Elderly drivers sometimes struggle to wear seat belts for a variety of reasons, yet seat belts are the most effective way to save lives in car accidents.

Why Older Drivers Struggle to Wear Seat Belts

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According to the Centers for Disease Control and Prevention, seat belts are the most effective way to prevent fatalities and injuries in car accidents. However, even though the law states that it's illegal to travel in a vehicle without a seat belt, some older drivers—those aged 65 or older—still choose not to wear them.

The Relationship Between Baby Boomers and Seat Belts

Because of advanced healthcare methods, people are living longer. This can mean that many older folks keep their drivers licenses and continue to drive well into their 70s and 80s. Many older drivers continue to follow laws closely: in fact, 79% of older drivers wear their seat belts.
However, some older Americans may not wear seat belts for a variety of reasons:

  • Older woman wearing a seatbeltPoor sash fit. Because elderly people often struggle with increased fragility, wearing a strap over the chest and neck area improperly can become uncomfortable and unsafe. Unfortunately, many elderly people experience more traumatic neck and chest injuries after a car accident due to poorly positioned seat belt sashes. Elderly drivers and passengers can also struggle with sash position because of spinal and posture issues. D-rings and height adjustors can help, but older drivers still struggle with correct fit even after adaptors.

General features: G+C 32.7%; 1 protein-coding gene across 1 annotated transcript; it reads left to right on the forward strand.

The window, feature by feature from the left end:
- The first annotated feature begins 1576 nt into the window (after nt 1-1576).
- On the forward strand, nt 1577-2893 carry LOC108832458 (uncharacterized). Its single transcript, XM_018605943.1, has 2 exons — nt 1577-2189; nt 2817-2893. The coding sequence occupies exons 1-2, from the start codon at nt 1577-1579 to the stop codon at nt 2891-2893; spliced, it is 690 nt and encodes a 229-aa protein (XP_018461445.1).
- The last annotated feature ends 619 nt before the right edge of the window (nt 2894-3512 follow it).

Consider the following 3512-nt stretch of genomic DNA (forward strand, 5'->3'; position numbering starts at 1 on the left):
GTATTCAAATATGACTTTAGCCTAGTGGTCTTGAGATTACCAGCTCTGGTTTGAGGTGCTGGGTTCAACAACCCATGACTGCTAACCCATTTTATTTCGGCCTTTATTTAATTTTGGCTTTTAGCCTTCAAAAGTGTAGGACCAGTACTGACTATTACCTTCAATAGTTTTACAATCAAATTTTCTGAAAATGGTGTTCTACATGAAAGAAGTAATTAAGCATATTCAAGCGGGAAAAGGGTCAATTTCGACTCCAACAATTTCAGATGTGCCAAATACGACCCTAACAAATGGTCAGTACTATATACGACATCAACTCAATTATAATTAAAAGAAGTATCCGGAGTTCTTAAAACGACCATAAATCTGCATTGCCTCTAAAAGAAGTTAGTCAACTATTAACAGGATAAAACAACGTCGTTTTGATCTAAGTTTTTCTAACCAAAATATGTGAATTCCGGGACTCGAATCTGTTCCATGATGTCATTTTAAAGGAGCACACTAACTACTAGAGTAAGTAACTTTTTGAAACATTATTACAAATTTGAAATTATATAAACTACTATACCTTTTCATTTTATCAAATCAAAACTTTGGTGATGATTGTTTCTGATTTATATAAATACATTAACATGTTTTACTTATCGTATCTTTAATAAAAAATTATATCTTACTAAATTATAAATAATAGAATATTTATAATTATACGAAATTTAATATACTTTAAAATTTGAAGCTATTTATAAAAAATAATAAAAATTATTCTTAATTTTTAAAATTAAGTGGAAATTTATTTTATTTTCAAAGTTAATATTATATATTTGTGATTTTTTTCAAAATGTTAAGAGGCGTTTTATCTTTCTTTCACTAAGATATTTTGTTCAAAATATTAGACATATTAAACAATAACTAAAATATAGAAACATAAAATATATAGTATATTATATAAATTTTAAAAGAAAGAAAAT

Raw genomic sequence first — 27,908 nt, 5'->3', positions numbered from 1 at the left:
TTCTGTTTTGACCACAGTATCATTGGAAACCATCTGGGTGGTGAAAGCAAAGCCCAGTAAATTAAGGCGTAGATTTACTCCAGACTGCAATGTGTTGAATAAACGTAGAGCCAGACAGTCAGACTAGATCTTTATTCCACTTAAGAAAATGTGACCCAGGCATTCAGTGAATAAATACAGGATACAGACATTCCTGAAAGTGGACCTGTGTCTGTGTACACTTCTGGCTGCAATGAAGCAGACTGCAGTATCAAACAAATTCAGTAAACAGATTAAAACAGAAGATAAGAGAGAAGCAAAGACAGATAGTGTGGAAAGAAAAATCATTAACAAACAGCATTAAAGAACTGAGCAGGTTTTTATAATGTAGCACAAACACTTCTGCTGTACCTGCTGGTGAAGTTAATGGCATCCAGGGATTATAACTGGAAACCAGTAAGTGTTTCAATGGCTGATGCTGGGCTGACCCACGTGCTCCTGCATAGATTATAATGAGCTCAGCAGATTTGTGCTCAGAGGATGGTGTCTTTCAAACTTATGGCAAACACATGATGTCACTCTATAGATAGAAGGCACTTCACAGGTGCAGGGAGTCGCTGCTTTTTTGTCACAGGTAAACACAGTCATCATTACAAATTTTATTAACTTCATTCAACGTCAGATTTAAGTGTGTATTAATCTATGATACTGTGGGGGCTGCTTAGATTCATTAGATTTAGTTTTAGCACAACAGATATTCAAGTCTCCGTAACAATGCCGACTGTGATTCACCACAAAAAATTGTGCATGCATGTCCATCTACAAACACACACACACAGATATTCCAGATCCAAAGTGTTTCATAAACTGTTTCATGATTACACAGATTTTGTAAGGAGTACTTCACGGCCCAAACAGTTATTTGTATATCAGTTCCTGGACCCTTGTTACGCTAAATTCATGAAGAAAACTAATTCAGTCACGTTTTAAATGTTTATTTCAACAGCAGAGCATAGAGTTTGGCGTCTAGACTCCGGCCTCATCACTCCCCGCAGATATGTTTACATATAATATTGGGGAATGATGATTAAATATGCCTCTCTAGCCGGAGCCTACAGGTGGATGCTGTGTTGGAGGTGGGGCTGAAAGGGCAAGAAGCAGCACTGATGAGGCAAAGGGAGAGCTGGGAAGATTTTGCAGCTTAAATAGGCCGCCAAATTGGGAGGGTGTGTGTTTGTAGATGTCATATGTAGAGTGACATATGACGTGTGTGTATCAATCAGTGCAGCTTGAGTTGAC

• Poor lap fit. A standard three-point seat belt requires the lap belt portion, which helps to keep the driver safe in the seat in the event of a crash. Unfortunately, older drivers can experience discomfort with the lap belt because of body mass index and fragile hips. As people age, they often gain weight. Sometimes, this weight makes correct and comfortable lap belt fit difficult to achieve. In addition, the pressure from a lap belt could cause bruising on tissues or, in more severe cases, break bones during an accident. Extenders and extra padding can help sometimes, but discomfort is an ongoing issue.
  • Forgetfulness. If someone's cognitive ability isn't what it used to be, it may simply slip a driver's mind to fasten her seatbelt. Without a pre-drive checklist, this behavior may increase over time, and the driver may be unaware she's at risk.

We Are Here for You

If you or your elderly loved one has been injured in a car accident and you have questions about how to recover compensation for injuries, we're here to help. The team at the Andrew Kim Law Firm, PLLC, has the experience and strategy necessary to help you build your accident case. To get started, fill out our online contact form today.


Category: Car Accidents


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